and sequents:
$S \vdash S$
(To see the corresponding JSON entries for these types, check default.json
)

The next part of the JSON file contains the encoded rules of the calculus. The encoding of the rules is tied to the definition of the calculus, more specifically to the ASCII syntactic sugar defined in the previous step.
To demonstrate, here is a look at the different encodings of a simple sequent $p \vdash p$:
Notation Code generated No sugar Sequent (Structure_Formula (Formula_Atprop (Atprop ''p''))) (Structure_Formula (Formula_Atprop (Atprop ''p'')))
Isabelle (raw) ((Atprop ''p'') \<^sub>F) \<^sub>S \<turnstile> ((Atprop ''p'') \<^sub>F) \<^sub>S
Isabelle (jEdit*) (Atprop ''p'')_{FS} ⊢ (Atprop ''p'')_{FS}
ASCII p  p
LaTeX p \vdash p
*In the Isabelle IDE (jEdit), the raw term would be rendered this way
If no sugar is defined, the Isabelle, ASCII and LaTeX representation of the terms of the calculus will correspond to the datatype declaration syntax seen above in the “No sugar” entry of the table.
However, note the ASCII/LaTeX sugar for the term Atprop, namely
"ascii" : "_"
. This notation means that only the parameter/argument of Atprop, namely the string identifier, should be kept (the underscore acts as a placeholder for the variable in the syntactic sugar encoding and is therefore a reserved character). Thus,Atprop <string>
is abbreviated to just<string>
in the ASCII/LaTeX sugar (also note that strings in Isabelle are enclosed in two single quotes, so the stringabc
is written as''abc''
).
The encoding of the rules is split up into two parts, first, similarly to the encoding of the terms of the calculus, the rules are defined in the
calc_structure_rules
section of the JSON file. The actual rule is then encoded in a separate section.
To demonstrate this, let us have a look at the identity rule in the calculus:The following entries have to be added to the JSON file for the Id rule:
and
The first code snippet generates the Isabelle definition of the form datatype RuleZer = Id
, whilst the second code snippet is the actual encoding of the rule (in ASCII), which is parsed and translated into Isabelle.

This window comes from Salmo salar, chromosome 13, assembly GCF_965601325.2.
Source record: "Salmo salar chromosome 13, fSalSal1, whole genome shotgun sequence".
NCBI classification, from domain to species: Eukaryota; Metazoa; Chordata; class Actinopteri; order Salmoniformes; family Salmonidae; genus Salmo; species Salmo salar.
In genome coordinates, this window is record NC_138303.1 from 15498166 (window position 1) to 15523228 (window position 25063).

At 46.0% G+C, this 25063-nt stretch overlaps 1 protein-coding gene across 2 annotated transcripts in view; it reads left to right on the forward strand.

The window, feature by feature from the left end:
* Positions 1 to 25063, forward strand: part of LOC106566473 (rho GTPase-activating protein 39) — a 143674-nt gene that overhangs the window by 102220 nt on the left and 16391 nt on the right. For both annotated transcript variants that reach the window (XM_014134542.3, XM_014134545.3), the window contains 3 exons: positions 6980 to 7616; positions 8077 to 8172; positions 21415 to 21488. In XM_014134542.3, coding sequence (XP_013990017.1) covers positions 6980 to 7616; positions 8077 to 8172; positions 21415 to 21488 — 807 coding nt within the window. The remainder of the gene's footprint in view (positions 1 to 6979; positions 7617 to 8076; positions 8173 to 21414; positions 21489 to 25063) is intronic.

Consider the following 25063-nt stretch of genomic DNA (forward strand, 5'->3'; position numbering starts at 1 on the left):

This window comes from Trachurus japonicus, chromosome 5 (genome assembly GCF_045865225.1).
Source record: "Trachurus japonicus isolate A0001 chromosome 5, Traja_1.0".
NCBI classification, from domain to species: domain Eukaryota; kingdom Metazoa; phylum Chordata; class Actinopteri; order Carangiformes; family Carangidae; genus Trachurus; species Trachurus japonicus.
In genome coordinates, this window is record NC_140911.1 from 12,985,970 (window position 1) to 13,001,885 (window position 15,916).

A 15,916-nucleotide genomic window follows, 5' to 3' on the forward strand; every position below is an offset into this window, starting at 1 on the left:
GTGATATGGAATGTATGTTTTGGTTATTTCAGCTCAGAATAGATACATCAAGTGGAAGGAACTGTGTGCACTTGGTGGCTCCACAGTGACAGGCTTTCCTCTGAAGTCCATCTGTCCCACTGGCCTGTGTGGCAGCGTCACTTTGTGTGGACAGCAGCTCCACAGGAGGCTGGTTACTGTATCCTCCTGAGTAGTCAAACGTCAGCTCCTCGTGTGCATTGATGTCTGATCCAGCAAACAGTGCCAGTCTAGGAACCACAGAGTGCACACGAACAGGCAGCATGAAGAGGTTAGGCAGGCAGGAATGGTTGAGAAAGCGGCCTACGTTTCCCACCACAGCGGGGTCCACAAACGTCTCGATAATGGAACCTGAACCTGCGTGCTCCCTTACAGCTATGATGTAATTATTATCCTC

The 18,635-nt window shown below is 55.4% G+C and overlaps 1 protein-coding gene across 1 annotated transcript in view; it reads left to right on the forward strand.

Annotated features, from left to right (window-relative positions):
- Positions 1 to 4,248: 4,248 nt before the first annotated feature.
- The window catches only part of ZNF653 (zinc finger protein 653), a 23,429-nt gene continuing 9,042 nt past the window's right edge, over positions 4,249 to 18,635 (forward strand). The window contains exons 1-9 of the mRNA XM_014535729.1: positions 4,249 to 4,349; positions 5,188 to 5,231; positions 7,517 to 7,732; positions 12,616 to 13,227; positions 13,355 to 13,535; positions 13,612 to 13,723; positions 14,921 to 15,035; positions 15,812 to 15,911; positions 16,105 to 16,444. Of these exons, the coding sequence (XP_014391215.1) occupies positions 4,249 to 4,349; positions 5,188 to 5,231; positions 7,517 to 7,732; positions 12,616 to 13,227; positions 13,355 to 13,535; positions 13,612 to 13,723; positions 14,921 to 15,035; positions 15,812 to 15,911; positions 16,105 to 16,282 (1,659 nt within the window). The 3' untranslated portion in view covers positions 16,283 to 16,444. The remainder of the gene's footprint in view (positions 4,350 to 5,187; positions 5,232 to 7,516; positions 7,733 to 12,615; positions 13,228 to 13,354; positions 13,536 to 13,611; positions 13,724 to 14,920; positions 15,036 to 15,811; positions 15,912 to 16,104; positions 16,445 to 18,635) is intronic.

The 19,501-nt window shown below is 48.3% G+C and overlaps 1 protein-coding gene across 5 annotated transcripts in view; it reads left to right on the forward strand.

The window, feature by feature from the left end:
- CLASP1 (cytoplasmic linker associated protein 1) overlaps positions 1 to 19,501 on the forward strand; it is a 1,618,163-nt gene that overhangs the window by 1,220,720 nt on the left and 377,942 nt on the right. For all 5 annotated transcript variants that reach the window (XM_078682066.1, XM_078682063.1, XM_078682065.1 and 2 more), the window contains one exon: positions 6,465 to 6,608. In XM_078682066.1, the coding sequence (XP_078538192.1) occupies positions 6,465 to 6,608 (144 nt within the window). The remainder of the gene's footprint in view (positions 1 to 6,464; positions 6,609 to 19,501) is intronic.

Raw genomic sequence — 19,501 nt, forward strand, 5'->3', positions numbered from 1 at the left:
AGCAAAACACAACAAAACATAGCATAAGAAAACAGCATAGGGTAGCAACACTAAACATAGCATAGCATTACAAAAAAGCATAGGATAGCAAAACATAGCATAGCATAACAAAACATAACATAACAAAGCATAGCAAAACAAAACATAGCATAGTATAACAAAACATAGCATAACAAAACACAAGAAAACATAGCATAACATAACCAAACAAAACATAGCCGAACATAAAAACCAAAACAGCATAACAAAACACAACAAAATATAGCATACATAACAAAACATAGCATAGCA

All the rules in the JSON file are encoded as lists of sequents, where the first sequent is the rule conclusion (the bottom part), and all the subsequent sequents are the premises (the list must contain a premise and at least one conclusion). For example, the binary rule for an implication in the antecedent of a sequent is the following:
And the corresponding JSON encoding:
Since the Id rule is an axiom, it has no premises. However, the empty string needs to be added to the list as the empty premise, even though it is redundant. 
Lastly, notice that all the rules are encoded with the free variable constructors that we defined in the previous step. The free variables stand as placeholders for concrete terms. They can be thought of as equivalent to the Isabelle metavariables in the shallow embedding of the calculus and even though they are part of the calculus, they are not used for anything besides pattern matching and transforming sequent in rule application. Indeed, any sequent with free variables within a concrete proof tree will automatically be invalid.

After defining the terms and the rules of the calculus, we can turn the calculus description file into the corresponding Isabelle theories and Scala code. To run the build script, navigate to the root of the toolbox folder and run:
For a list of optional flags and arguments run ./build.py h
. If you get compilation errors, please refer to the troubleshooting page.

If the build was successful, navigate to the output folder (if not specified, defaults to
gen_calc
) and run:
This build command is different to the previous one and it does not generate any new code (it simply recompiles everything, now with the addition of the Scala UI). Once eveything has been compiled without errors, run:
You should see the following screen: